On display at the New Orleans Pharmacy Museum is an item that you won’t find in the women’s aisle of your local drugstore today. Among pharmaceutical oddities such as leeches and tinctures, the museum houses a box of early tampons soaked in opium and belladonna.
What’s more, these products were in fact prescribed to women back in the 19th century. “The opium was to relieve pain, and the belladonna was to dilate and relax the vagina,” Elizabeth Sherman, the museum’s executive director, tells The Guardian.
The tradition of lacing women’s products with opiates goes back even further than that, though. In fact, since the tampon’s first documentation, it has been associated with opium. In The Hippocratic Oath and the Ethics of Medicine, it is revealed that ancient Romans used “wool tampons soaked in a variety of substances, including: opium, poppies, bitter almond oil, boiled honey, sea onion, ox marrow”–the list goes on.
The tampon as we know it in its commercial form was invented in the first half of the 20th century, but has appeared in other iterations for centuries. In fact, in the 19th century handbook devoted to “The Management of Women, During Pregnancy, in Labour, and in Child-bed,” called A Compendium of the Theory and Practice of Midwifery, doctor Samuel Bard described tampons as “the ancient practice of introducing into the vagina, in cases of profuse menstruation, astringent pessaries.”
Ancient practice indeed it was; the ancient Egyptians were the ones to first write about intra-vaginal devices made with honey and galena, the chief ore of lead.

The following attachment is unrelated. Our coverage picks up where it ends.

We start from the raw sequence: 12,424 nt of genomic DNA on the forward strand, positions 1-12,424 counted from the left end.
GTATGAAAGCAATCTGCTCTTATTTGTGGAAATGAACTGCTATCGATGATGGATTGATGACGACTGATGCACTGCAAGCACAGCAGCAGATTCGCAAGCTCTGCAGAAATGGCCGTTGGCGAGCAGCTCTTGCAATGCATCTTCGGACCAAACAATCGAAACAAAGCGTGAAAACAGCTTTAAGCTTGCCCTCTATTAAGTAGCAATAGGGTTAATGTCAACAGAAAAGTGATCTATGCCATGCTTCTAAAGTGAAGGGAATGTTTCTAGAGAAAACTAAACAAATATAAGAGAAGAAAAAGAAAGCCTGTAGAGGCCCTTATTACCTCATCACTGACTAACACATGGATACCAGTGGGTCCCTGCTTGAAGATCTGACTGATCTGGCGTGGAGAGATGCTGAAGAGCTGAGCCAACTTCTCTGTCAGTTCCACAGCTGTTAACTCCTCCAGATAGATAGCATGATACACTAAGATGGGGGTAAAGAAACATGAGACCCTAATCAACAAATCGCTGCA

In A Compendium, Bard recommended opium as a palliative treatment for women several times–often in the form of an enema, but occasionally as a tampon. For a woman struck with diarrhea, “a piece of folded linen, wetted with tincture of opium, was applied to the right groin,” along with an opiate enema, Bard wrote. Tampons soaked in opium and other such intoxicants were used to treat vaginal ailments in particular.
At the time, tampons were considered to be more like plugs than means of soaking up menstrual blood. In 1834’s Baltimore Medical and Surgical Journal and Review, Eli Geddings wrote that a tampon could be used to control bleeding, writing, “so long as the tampon remained, and no longer, could the hemorrhage be controlled.”
Of course, alongside the tampon, to alleviate his patient’s pain, Geddings administered a healthy dose of opium “on the most extensive scale, both by stomach and bowels.”
It wasn’t just tampons and enemas; women could get an opium fix from many other pharmacy items, too. “There were a lot of tonics geared toward women’s ailments, and most were 25 percent or more alcohol and had some sort of opiate in them,” Sherman explains in The Guardian.
While tampons and pessaries soaked in opium were historically administered as pain-relievers, much like a modern day analgesic, there is nothing to say that the women that used them didn’t also get incredibly high as well. And you thought that rumors of teens soaking tampons in vodka were hardcore.